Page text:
Following the sex scandal that rocked the Oakland Police Department in 2016, then-Deputy Chief Outlaw helped implement changes to the police academy in an effort to prevent future misconduct, downsizing classes and introducing a more rigorous background check procedure for new officers.

Amid what appears to largely be a record of policing with a progressive bent and an eye toward strengthening community relations, there is one blemish. In July, when Oakland’s City Council voted to rescind a data-sharing agreement with U.S. Immigrations and Customs Enforcement, Outlaw was a vocal opponent. The city council vote came as many so-called sanctuary cities across the country actively work to distance themselves from the Trump administration’s policies and shield immigrants from deportation. In spite of the council’s unanimous vote, Outlaw advocated to preserve the city’s cooperation with the federal government, saying the police department’s relationship with Homeland Security “allows us to have that federal arm and to have that transnational piece that we just as a local municipal agency do not have access to.”

That stain on an otherwise progressive record seems not to have tarnished the views of hopeful activists. Portland’s Resistance, a group of local organizers formed after Trump’s election, have pressed Wheeler on police reform and led recent local efforts to bring the hiring process for the new chief out of the shadows. As a leading voice for local police reform, the group says they are “cautiously optimistic that [Outlaw’s] hiring will mark a new direction for policing in Portland,” in a statement issued on the group’s Facebook page.

“We have no illusions that this new police chief will be perfect,” the statement continues. “Nor can a single person reform our incredibly corrupt and violent police department. However, this could be a step in the right direction.”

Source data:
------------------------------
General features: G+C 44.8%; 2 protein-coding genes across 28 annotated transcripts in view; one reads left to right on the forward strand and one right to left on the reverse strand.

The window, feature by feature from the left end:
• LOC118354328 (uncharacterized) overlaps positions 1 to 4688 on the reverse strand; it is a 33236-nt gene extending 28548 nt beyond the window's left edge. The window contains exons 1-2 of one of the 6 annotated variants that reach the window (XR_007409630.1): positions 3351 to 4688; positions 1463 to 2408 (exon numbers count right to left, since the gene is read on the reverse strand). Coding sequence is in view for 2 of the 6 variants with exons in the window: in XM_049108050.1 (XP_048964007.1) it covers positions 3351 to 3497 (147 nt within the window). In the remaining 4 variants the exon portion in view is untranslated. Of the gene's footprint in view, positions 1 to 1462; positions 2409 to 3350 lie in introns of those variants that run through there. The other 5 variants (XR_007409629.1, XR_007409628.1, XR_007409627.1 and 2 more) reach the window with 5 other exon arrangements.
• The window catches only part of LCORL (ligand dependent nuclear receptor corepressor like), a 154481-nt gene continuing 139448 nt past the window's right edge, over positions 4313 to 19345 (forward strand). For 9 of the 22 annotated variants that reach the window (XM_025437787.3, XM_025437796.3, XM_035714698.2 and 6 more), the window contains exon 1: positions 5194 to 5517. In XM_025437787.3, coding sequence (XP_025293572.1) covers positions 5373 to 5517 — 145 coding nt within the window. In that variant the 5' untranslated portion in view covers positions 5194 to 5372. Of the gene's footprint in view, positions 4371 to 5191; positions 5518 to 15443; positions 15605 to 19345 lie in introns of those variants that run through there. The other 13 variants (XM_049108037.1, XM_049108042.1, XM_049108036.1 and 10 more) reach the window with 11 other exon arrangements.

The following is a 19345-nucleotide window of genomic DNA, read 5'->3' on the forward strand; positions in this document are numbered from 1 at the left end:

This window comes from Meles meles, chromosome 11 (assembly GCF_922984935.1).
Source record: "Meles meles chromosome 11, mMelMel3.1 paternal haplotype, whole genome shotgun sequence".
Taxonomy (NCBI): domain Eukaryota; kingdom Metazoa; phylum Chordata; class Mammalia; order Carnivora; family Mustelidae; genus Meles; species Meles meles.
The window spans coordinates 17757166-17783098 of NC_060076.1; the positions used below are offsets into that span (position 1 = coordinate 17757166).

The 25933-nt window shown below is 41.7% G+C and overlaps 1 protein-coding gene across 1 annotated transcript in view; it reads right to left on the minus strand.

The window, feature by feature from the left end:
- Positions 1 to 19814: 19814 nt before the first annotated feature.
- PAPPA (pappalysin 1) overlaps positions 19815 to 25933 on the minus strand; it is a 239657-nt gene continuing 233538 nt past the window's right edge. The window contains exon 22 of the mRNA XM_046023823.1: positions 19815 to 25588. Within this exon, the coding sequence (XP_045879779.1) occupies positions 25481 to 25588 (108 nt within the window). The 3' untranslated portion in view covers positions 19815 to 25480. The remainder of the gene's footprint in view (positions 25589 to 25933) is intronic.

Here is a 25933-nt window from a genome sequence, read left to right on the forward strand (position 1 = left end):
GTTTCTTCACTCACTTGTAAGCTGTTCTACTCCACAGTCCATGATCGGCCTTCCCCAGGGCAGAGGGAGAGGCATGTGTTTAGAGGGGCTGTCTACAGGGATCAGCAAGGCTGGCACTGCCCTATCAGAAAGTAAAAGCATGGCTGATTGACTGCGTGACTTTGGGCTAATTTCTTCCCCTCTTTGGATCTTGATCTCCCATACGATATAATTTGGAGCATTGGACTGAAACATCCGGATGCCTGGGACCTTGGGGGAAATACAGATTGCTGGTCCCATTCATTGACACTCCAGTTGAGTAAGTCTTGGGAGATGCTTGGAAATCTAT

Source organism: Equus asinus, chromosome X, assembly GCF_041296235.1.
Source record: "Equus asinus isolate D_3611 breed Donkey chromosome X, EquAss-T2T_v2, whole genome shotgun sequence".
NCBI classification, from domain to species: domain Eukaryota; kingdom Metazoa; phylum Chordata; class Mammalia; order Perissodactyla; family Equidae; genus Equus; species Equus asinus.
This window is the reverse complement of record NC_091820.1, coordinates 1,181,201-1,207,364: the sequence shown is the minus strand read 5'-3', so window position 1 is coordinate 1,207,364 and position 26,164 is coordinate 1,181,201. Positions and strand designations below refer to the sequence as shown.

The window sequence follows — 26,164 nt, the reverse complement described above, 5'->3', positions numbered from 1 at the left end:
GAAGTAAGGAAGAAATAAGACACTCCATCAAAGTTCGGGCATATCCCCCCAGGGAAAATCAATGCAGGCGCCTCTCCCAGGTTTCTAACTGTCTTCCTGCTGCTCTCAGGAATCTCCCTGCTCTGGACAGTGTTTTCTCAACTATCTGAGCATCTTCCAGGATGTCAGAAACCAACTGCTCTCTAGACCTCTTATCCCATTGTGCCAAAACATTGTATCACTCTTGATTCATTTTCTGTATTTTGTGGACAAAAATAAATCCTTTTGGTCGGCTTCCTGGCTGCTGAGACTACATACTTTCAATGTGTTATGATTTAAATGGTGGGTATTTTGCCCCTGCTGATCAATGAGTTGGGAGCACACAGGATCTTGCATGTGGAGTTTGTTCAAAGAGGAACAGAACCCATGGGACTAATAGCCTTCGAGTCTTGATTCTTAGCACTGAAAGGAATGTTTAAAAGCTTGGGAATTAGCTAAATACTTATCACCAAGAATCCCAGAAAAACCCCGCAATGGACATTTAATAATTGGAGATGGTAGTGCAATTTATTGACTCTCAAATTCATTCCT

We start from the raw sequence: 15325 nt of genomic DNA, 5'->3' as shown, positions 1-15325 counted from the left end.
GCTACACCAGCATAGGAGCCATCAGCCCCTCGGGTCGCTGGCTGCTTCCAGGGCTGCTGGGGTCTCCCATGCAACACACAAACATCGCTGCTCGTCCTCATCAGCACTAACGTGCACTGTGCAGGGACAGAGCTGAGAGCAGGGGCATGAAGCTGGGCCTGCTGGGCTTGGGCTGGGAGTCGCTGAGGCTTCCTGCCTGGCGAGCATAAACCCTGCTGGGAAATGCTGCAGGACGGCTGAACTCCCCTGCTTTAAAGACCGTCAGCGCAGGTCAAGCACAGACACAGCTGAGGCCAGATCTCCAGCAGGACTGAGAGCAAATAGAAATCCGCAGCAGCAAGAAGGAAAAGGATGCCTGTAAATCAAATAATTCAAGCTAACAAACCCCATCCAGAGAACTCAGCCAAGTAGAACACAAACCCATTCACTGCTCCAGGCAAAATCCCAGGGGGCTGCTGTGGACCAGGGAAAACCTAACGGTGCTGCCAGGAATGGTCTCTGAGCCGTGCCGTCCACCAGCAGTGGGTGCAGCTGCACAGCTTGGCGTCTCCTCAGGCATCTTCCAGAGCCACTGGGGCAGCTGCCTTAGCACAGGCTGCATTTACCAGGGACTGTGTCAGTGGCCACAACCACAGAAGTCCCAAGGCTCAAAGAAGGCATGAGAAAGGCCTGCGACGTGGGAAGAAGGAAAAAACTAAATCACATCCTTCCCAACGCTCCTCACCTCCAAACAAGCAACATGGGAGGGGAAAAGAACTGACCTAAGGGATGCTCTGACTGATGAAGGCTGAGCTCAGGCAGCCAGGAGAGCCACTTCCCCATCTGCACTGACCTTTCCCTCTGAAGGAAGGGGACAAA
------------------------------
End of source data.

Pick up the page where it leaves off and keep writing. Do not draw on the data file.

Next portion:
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Romance leads to removal of Kentucky prosecutor (again)

Hopkinsville Justice Center in Christian County KY

Romance leads to removal of Kentucky prosecutor (again)


The Christian County Commonwealth’s Attorney’s Office has been removed from handling a murder case after a judge found that Commonwealth’s Attorney Lynn Pryor had a conflict of interest from previously dating the lead detective.

Pryor, who took over as top county prosecutor in January 2007, and her entire office are now off the murder case of Jarred Tabor Long due to Pryor’s relationship with Christian County Sheriff’s Office Captain Ed Stokes.

Long was arrested in 2012 for the murder of Vincent Goslyn. Pryor and Stokes subsequently dated for a number months in 2013. Long’s defense attorneys argued that the relationship created a conflict of interest which merited removing Pryor. As the Journal Sentinel reported, Long’s attorneys asserted that criminal defendants have a right to trial by a “disinterested prosecutor whose vision is not clouded” and “an intimate relationship between a prosecuting attorney and a lead investigative detective would be considered anything but disinterested.”

Judge Andrew Self agreed and said Pryor’s participation in the case would “undermine confidence in the integrity of the judicial system and potentially the integrity of the verdict in this case.”

Long was initially released on bail, although that was revoked earlier this yearafter Jessie Goslyn, Vincent’s wife, agreed to plead guilty and testify against Long. Long’s new bail is $1 million.

Authorities claim that Jessie Goslyn was having an affair with Long and lured her husband out to a remote area of Christian County where Long was waiting to kill him.

A romance between a prosecutor and law enforcement officer became a relevant issue in another murder case on the other side of Kentucky earlier this year.

David Wayne Dooley had been convicted and sentenced to life in prison for the murder of Michelle Mockbee, but the conviction and sentence were thrown out after a judge ruled that the Boone County Commonwealth’s Attorney’s Office withheld material information from the defendant, including a video showing an unknown man trying to enter the building where Dooley and Mockbee both worked hours before the killing occurred.

During the post-conviction proceedings, an illicit affair came to light between Boone County Commonwealth’s Attorney Linda Talley Smith, who was married to a judge, and Boone County Sheriff’s investigator Bruce McVay, the lead investigator in the case.

Talley Smith and McVay contradicted one another about whether they ever discussed the video in question. McVay said he told Talley Smith about the video; she denied ever hearing about it.

Dooley now faces a retrial, which will be handled by the Kentucky Attorney General’s Office.

Talley Smith has faced an avalanche of criticism, including calls for her to resign. A special prosecutor was recently appointed to investigate her conduct.